Audio: Rav Moshe Meir Weiss Discusses Rav Chaim Kanievsky’s Letter to Mishpachas Kletzky


rav-moshe-meir-weiss[Audio below.] Following the tragic loss of Leiby Kletzky z”l, Maran Rav Chaim Kanievsky penned a letter of chizuk to Leiby’s parents, Reb Nachman and Itta Kletzky of Boro Park.

In the rare, six-line, handwritten letter, Rav Chaim, who is known for his brevity, offers his heartfelt condolences to the Kletzky mishpacha.

Reb Eli Hoder, Foreign Affairs Commissioner of Bnei Brak,was present as Rav Chaim wrote the letter, and he faxed it to Mishpachas Kletzky, who were quite moved. [Click here for‘s earlier report regarding a letter from Rav Aharon Leib Shteinman to the family.]

A free translation of Rav Chaim Kanievsky’s letter follows:

Be”H, 19 Tammuz 5771

It is with great grief that we heard of the tragedy that has transpired to you. We don’t understand the calculations of Heaven, and this is surely a cheshbon (calculation) related to the neshamah in a prior ‘gilgul.’ May Hashem comfort you among the mourners of Tzion and Yerushalayim, and may you see him [Leiby] upon techias hameisim, speedily.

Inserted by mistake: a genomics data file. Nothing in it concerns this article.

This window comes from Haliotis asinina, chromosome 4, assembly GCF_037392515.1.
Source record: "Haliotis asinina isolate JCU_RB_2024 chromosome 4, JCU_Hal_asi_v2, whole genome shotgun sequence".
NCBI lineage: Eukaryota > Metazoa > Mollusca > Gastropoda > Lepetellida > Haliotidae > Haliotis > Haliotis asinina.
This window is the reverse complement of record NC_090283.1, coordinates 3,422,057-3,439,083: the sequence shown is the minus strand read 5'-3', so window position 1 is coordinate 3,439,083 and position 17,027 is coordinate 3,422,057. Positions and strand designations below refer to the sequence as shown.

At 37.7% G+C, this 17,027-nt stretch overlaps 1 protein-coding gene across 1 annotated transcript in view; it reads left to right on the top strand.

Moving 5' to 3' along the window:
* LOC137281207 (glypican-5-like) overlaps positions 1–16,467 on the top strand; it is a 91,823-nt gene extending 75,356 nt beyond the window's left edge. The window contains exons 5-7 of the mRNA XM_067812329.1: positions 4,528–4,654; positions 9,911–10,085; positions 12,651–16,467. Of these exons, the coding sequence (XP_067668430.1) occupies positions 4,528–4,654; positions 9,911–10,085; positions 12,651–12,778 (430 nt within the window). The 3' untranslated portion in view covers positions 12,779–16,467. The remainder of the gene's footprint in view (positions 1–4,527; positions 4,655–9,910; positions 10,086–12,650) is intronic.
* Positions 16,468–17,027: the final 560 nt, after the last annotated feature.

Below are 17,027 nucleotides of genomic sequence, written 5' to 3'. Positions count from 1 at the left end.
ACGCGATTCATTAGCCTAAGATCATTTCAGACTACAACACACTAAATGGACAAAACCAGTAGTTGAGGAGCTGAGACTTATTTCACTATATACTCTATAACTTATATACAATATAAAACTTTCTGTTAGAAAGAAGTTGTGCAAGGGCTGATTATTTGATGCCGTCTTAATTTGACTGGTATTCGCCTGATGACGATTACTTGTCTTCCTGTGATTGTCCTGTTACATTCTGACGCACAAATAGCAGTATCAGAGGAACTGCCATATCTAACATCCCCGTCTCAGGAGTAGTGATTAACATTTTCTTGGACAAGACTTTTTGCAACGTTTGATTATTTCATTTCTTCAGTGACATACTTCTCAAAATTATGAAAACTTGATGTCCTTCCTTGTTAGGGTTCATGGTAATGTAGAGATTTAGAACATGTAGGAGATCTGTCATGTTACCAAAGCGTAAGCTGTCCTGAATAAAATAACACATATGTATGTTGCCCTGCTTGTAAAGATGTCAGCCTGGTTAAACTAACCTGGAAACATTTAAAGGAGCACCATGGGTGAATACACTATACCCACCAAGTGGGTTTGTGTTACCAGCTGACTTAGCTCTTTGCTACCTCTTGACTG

This week, Rav Moshe Meir Weiss, rov of Agudas Yisroel of Staten Island, renowned maagid shiur and noted mashpia, spoke about the tragedy and specifically how we are to understand Rav Chaim Kanievsky’s letter and his reference to gilgulim.

Click below to listen:

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  1. Amazing! How lucky we are to have such Gedolim shlit”a
    It is widely known that Rav Chaim rarely writes mores than a word or two! This is voluminous!
    Zollin Zei Verrin Nisnachaim!

  2. BS”D

    This in response to Itzik’s remark:

    I really don’t mean this in a negative way but I find part of your comment a bit interesting.

    Firstly, why do you find it amazing that a Godol would write a letter like this – even though he is normally known for his conciseness? This obviously isn’t a reg. Situation of course a Godol will acknowledge that.

    But yes I agree we are very lucky to have such Gedolim.

  3. I’m not such an expert on gilgul but what Rav Chayim could mean is that Leiby in a previous life, perhaps many generations ago, did something that required such a punishment. And now his neshoma is clean. Because Rabbi Weiss’ attempt to explain Rav Chaim’s letter only works to explain why he was niftar at an early age, not why he had to leave the world in a horrific manner.